If you were going to tell a John Bunyan-style allegory about modern indie folk revivalism in America, it might read a lot like the life of painter Thomas Hart Benton. The son of a US Congressman and namesake of the Senator who popularized westward expansion (who gave him “a kind of compulsion for greatness”), Benton found himself stuck between the abstract expressionist avant-garde of his day and his own pragmatic patriotism. A modernist who nevertheless couldn’t shake the nagging appeal of provincial American life, Benton was drummed out of the New York art world for his unfashionable style and somewhat confrontational personality, his pragmatic vision taken as didactic or even fascist.
Benton is remembered for his attention to America’s multifarious regional textures, and while for too many of his critics that remains simply another attribute of his reactionary posture, it in fact represents an anti-elite ethos that sets the struggles, aspirations, and traditions of common people against a protean modernity.
Folk music, the laudator temporis acti of pop, today is even more absurd than Benton venerating regional particularity during the Great Depression, because that sense of locally-contingent culture is even more degraded. The strains of naturalism, neo-tribal aesthetics, landscape album covers — all of it is more hallucinatory than reactionary; the new shamanism has always seemed like the ironic face of hip atheism (Edgar Cayce believed in God!), the Akashic Record or Primordial Scene, or some other transcendent concept as a sort of stand-in for the collective consciousness of the Internet Age — because you can’t be too literal about these things y’know.
So what do Phil Moore and Beth Tacular and their new album have to do with all of this? Because a lot of good folk music, present subject included, shares a dialectical similarity to Benton’s representationalism — not because they’re both atavistic, but because their art regards the past longingly, from a distance; Benton returned to his regionalism after stints in Europe and New York. And because The Clearing is nothing if not the sound of a band discovering a new home, musically, emotionally, and physically. The sound is far bigger than either of the previous fingerpicking-heavy records. The AV Club aptly compared the album to Midlake’s The Trials of Van Occupanther, and it’s got the same clean, midrange-heavy sound. They broke up, Tacular got sick and nearly died, and after getting back together, the pair built a cabin in the woods (“With a hammer and a blade/ And our four hands/ Here’s what we made”).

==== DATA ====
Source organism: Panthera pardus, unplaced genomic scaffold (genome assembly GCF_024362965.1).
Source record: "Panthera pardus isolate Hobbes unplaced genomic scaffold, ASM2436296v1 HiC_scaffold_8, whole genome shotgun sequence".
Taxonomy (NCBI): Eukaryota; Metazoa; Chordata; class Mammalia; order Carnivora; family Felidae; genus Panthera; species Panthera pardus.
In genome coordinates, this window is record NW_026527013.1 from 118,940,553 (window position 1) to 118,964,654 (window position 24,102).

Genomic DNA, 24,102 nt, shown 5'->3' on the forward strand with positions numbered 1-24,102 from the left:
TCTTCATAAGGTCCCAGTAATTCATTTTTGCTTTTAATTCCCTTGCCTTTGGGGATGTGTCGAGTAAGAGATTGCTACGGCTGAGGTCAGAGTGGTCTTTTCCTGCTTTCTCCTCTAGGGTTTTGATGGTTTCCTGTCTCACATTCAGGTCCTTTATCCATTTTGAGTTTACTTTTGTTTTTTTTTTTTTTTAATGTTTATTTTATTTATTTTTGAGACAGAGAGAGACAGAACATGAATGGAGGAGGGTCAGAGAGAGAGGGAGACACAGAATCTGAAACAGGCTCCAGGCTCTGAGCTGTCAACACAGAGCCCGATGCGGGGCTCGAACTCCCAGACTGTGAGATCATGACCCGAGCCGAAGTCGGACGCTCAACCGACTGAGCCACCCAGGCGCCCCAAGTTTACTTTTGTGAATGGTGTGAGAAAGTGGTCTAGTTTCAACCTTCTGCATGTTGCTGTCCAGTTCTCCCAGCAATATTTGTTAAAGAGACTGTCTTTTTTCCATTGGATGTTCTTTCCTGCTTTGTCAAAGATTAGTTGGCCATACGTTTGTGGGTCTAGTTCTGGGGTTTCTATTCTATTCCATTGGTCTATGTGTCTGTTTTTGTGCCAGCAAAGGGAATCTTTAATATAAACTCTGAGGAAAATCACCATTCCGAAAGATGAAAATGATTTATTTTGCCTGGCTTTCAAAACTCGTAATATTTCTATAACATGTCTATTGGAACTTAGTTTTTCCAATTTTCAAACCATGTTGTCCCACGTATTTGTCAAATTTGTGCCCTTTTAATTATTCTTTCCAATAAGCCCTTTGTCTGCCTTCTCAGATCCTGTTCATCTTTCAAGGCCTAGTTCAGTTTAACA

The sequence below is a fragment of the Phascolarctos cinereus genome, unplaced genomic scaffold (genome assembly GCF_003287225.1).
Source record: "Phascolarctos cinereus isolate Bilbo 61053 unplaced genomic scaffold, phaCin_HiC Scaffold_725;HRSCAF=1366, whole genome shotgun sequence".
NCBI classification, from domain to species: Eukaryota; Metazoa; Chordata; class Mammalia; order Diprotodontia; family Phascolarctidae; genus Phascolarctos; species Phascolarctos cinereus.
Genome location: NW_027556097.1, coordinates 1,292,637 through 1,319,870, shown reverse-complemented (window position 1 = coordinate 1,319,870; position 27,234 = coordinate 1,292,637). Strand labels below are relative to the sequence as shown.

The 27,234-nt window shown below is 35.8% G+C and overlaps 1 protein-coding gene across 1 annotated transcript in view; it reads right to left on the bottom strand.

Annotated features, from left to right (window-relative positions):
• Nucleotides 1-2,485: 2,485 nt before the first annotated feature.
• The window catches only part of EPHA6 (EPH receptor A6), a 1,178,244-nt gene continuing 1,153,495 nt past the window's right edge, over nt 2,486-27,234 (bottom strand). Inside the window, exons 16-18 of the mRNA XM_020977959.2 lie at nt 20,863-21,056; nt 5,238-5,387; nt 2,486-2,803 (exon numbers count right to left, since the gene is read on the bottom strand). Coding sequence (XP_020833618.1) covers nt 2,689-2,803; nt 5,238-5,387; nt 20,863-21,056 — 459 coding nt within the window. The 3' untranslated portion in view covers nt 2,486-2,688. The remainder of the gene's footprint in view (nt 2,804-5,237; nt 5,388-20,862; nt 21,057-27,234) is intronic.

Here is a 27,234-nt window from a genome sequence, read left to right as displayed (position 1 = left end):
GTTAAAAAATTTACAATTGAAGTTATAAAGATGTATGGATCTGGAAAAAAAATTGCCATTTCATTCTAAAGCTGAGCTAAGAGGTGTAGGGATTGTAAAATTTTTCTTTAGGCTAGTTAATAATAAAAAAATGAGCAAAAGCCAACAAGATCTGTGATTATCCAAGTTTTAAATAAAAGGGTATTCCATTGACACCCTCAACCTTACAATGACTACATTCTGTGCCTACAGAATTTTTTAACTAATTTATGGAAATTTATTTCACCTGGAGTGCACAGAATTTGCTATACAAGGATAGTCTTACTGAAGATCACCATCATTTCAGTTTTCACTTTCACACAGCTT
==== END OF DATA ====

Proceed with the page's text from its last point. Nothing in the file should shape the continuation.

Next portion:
Yet, though they may have shacked up in the North Carolinian wilds, the music this time is content to wander in the purlieu of the village green, though more cacophonously than before. Peruse the song titles and you can get an idea of the domestic sensibility of the album: “In the Yard,” “Walk the Furrows,” “Stitch the Hem.” “Everything falls to death/ We tuck the darkness in,” goes the last chorus of the opening song, with the sort of cloying melody and monolithic dynamic build that is the stock in trade of charlatans like The Avett Brothers.
That’s not to say there aren’t a range of surprises though; this is the loudest and most far-reaching Bowerbirds album yet. “This Year” runs the gamut of the band’s dynamic range, from the fingerpicking of their older albums to a crashing, rolling chorus at the end. The clean production is even more of a relief considering what might have happened had they decided to go the way of Fleet Foxes, Bon Iver (in whose April Base studio parts of the album were recorded), or any number of bands who seem to think the key to making beguilingly natural-sounding music is a shit soup of reverb, time effects, and pointless samples pretentiously invoked as “found sound.”
On the contrary, rising to the challenge of the album’s higher stakes and fidelities, the crop of boundary-pushing songs tend to experiment mostly within the realm of actual instruments while exploring a lot of new rhythmic territory for the band. This stands out especially on “Brave World,” in which Moore quotes Dylan’s “With God on Our Side” (“My name it means nothing/ My age it means less/ This country I come from/ Is called the Midwest”) before the beat finally drops three minutes in. It’s a masterful arrangement, neither too assertive about the band’s newfound muscle nor too afraid of the thick digital textures that propel the song to that point. It’s also one of the few songs on the album that resists being read in light of the couple’s reunion: “Oh brave world/ How have you changed/ I’m still unsure.”
Jackson Pollock once cursed his old teacher Benton, saying, “God damn you, I’m going to become more famous than you.” And he did.